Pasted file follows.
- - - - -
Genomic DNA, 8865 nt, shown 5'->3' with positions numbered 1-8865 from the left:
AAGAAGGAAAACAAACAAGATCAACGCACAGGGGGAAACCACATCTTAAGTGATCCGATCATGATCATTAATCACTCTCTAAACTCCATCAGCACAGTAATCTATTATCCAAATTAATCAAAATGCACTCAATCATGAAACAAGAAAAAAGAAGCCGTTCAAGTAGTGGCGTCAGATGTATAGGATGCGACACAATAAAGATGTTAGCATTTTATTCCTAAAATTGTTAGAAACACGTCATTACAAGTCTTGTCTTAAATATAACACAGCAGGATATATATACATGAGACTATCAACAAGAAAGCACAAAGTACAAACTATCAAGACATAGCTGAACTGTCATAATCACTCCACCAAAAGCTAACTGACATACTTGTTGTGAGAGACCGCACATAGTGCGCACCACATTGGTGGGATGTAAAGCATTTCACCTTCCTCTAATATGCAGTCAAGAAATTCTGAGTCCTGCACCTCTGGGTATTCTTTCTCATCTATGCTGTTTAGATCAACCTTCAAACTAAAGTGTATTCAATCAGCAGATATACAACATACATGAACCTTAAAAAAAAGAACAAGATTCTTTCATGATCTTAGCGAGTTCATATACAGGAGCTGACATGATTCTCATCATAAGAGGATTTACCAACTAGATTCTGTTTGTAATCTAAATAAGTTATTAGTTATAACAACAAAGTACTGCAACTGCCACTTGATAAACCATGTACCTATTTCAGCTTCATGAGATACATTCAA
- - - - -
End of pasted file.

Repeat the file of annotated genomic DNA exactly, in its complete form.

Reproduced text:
Genomic DNA, 8865 nt, shown 5'->3' with positions numbered 1-8865 from the left:
AAGAAGGAAAACAAACAAGATCAACGCACAGGGGGAAACCACATCTTAAGTGATCCGATCATGATCATTAATCACTCTCTAAACTCCATCAGCACAGTAATCTATTATCCAAATTAATCAAAATGCACTCAATCATGAAACAAGAAAAAAGAAGCCGTTCAAGTAGTGGCGTCAGATGTATAGGATGCGACACAATAAAGATGTTAGCATTTTATTCCTAAAATTGTTAGAAACACGTCATTACAAGTCTTGTCTTAAATATAACACAGCAGGATATATATACATGAGACTATCAACAAGAAAGCACAAAGTACAAACTATCAAGACATAGCTGAACTGTCATAATCACTCCACCAAAAGCTAACTGACATACTTGTTGTGAGAGACCGCACATAGTGCGCACCACATTGGTGGGATGTAAAGCATTTCACCTTCCTCTAATATGCAGTCAAGAAATTCTGAGTCCTGCACCTCTGGGTATTCTTTCTCATCTATGCTGTTTAGATCAACCTTCAAACTAAAGTGTATTCAATCAGCAGATATACAACATACATGAACCTTAAAAAAAAGAACAAGATTCTTTCATGATCTTAGCGAGTTCATATACAGGAGCTGACATGATTCTCATCATAAGAGGATTTACCAACTAGATTCTGTTTGTAATCTAAATAAGTTATTAGTTATAACAACAAAGTACTGCAACTGCCACTTGATAAACCATGTACCTATTTCAGCTTCATGAGATACATTCAA